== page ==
The day of the incident was sunny and warm. The victim came to work at about 7 a.m. that morning and went about his usual duties which involved checking the water levels and maintaining the sluice gates. At about 11:10 a.m., he went to open one of the metal frame gates that stood about three feet from the surface of the ground. As he was apparently pulling against a gate pole to open the gate, the rotting wooden boards of the gate cover he was standing on broke and gave way. He fell into the gate, breaking the femur of his right leg. The victim was then able to crawl back to his truck and radio for help. His co-workers went immediately to help him and contacted the local EMS who transported him the the local hospital. Because of previous breaks to the same leg, they were not able to perform surgery on the leg and he was placed in traction. After a short time, the victim developed pneumonia which did not respond to treatment. A septic infection then developed which led to multiple organ failure. The victim died of complications related to his injury on August 27, 1992, two months after the incident.

In the months that followed the accident, the owners of the farm inspected all the sluice gates and replaced the wooden covers of the metal frame gates with larger covers made of pressure treated (weather resistant) wood. The farm also investigated different types of sluice gate designs and is replacing the 20 year old metal gates with wooden ones.


An autopsy was not performed at the request of the family. The death certificate listed the immediate cause of death as septic shock due to pseudomembranous colitis due to pneumonia as a consequence of a broken femur.


Recommendation #1: Employers should conduct a periodic job hazard analysis of all work activities with the participation of the workers.

Discussion: In this case, the employee apparently failed to recognize the rotting sluice cover as a hazard. To prevent this, it is recommended that employers should conduct a periodic job hazard analysis of the work place with the employees to identify and correct any potential hazards. This should not only include an examination of the work area for fall hazards, but should include other hazards such as pesticides, heavy machinery, electrical, and other hazards that may be present at the farm. After identifying the hazards, the workers should be instructed on how to correct or avoid them.

Recommendation #2: Employers should study methods for improving safety while opening sluice gates.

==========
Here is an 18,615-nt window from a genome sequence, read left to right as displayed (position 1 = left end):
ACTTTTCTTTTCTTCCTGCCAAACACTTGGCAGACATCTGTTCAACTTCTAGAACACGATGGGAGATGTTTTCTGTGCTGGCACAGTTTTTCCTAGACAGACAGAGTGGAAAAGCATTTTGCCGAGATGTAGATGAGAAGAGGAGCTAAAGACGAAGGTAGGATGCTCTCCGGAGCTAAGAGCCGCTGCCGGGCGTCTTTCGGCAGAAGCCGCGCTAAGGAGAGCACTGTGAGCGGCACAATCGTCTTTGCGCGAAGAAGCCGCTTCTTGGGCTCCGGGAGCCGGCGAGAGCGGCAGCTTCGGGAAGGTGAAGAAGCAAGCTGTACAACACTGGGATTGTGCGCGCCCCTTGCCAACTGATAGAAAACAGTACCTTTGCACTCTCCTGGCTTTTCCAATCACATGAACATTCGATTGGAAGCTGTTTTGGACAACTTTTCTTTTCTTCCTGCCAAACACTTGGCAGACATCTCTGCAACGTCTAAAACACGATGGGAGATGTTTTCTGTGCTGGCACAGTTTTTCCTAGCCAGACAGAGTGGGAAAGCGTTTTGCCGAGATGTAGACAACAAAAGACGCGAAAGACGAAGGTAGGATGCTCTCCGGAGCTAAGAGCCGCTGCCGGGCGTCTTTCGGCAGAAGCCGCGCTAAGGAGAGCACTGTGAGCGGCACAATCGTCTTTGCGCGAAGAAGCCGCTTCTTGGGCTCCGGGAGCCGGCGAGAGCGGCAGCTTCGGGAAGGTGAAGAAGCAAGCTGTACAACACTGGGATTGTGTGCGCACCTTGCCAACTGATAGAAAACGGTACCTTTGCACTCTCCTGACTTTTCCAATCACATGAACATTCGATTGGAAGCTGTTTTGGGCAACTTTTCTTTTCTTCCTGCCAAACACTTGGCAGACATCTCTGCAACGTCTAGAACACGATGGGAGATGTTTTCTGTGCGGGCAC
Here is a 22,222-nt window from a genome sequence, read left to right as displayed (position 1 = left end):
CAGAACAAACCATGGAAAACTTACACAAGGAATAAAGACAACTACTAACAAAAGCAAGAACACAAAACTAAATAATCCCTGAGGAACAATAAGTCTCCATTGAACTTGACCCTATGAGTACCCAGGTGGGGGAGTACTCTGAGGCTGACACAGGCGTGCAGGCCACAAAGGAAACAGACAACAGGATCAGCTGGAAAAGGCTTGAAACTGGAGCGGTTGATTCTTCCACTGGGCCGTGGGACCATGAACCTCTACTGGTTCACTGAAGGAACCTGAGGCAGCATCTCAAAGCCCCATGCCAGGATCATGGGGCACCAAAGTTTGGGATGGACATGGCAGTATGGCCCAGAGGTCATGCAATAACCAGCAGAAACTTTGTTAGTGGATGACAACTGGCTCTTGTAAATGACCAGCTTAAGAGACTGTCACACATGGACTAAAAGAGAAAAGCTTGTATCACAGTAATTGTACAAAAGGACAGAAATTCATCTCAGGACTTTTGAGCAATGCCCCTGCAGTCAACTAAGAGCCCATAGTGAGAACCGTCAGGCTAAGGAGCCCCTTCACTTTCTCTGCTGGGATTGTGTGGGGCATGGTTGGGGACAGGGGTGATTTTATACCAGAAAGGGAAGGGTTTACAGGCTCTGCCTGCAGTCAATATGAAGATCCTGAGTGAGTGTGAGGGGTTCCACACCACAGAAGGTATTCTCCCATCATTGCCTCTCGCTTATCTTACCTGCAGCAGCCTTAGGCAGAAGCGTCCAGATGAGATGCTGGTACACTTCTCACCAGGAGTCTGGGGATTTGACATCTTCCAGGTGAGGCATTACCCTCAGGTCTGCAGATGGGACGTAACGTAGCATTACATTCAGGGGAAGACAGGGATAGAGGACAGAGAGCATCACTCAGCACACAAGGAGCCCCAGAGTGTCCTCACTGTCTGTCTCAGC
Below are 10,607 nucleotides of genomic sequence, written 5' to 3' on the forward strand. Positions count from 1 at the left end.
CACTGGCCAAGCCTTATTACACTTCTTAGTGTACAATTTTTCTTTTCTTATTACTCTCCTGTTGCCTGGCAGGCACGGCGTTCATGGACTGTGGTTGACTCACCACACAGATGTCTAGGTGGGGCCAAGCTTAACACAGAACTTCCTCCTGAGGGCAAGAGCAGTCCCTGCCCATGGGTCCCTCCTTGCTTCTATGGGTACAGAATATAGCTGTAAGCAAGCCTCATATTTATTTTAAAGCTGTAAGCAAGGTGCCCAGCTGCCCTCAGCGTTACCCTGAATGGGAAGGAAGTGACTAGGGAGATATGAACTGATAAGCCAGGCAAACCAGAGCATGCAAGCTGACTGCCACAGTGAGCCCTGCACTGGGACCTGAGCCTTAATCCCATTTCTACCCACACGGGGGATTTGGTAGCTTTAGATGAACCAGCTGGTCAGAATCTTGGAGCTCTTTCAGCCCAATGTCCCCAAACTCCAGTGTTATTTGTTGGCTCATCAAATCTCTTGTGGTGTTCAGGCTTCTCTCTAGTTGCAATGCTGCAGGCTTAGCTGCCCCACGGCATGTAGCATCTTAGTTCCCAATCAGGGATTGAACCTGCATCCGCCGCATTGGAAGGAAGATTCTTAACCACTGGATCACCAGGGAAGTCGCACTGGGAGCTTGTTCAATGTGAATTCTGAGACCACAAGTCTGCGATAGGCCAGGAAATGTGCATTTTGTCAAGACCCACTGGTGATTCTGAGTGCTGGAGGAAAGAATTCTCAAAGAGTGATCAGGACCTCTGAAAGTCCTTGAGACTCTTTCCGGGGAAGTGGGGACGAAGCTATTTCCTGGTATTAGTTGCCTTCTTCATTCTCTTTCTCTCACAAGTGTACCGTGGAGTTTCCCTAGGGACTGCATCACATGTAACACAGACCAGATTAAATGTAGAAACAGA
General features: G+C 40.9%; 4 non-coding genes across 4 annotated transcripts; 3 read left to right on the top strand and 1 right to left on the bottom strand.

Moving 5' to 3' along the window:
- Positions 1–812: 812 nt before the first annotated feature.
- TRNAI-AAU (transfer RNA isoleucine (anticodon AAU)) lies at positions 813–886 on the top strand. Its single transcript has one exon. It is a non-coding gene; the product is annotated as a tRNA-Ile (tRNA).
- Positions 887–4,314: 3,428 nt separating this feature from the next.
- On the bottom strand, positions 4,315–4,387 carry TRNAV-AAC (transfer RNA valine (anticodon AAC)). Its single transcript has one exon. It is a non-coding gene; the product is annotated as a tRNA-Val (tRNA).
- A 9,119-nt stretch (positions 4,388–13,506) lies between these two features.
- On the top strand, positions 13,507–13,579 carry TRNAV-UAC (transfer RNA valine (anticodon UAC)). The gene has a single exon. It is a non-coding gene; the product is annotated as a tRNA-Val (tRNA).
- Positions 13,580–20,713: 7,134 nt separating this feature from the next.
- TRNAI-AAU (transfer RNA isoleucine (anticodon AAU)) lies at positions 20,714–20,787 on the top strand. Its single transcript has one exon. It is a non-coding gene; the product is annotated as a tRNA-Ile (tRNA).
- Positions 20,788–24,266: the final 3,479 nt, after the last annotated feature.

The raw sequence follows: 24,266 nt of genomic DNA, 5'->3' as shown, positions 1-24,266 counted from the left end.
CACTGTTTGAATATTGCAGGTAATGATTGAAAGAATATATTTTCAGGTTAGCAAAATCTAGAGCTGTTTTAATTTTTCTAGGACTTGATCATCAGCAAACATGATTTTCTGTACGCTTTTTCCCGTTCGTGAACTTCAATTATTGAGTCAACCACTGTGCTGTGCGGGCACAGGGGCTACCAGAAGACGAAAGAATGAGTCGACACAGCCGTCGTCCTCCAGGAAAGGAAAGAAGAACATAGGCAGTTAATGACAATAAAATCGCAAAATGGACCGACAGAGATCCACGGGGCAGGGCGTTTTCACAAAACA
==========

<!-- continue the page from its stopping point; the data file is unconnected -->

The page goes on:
Discussion: Although the employer acted to correct the problem with the rotting gate covers, it became apparent during our walkthrough that there was still a minor fall hazard from most of the sluice gates. Even though the distance from the top of the gates to the ground was only about one to three feet, many of the gates had a single plank to stand on which would increase the risk of a fall. To prevent potential falls, the employer should study methods for improving worker safety on these gates. Several possible options include:

  • Increasing the size of the gate covers and platforms to provide a large and stable area for the employee to stand on while opening the gates. The existing gates can be easily retrofitted by adding additional boards to the covers and platforms.
  • Expand the use of wooden gates with raised sides and recessed platforms to stand on. The sides of the gate act as rail to help stabilize the worker. Many of these type of gates were seen in use at the farm.
  • Providing guard rails to the metal frame gates with a fall hazard greater than three feet. The metal frame gates do not provide any surface for a worker to grab onto if he falls. A guard rail build onto the larger gates would increase safety.
  • Using slip resistant materials on the gate covers and platforms where the workers stand. This would help to prevent falls due to slips from wet surfaces or shoes.

Recommendation #3: Employers should develop, implement, and enforce a comprehensive employee safety program.

Discussion: Employers should emphasize worker safety by developing, implementing, and enforcing a comprehensive safety program to reduce or eliminate hazardous situations. The safety program should include, but not be limited to, the recognition and avoidance of fall hazards and include appropriate worker training.

To contact New Jersey State FACE program personnel regarding State-based FACE reports, please use information listed on the Contact Sheet on the NIOSH FACE web site. Please contact In-house FACE program personnel regarding In-house FACE reports and to gain assistance when State-FACE program personnel cannot be reached.

Page last reviewed: November 18, 2015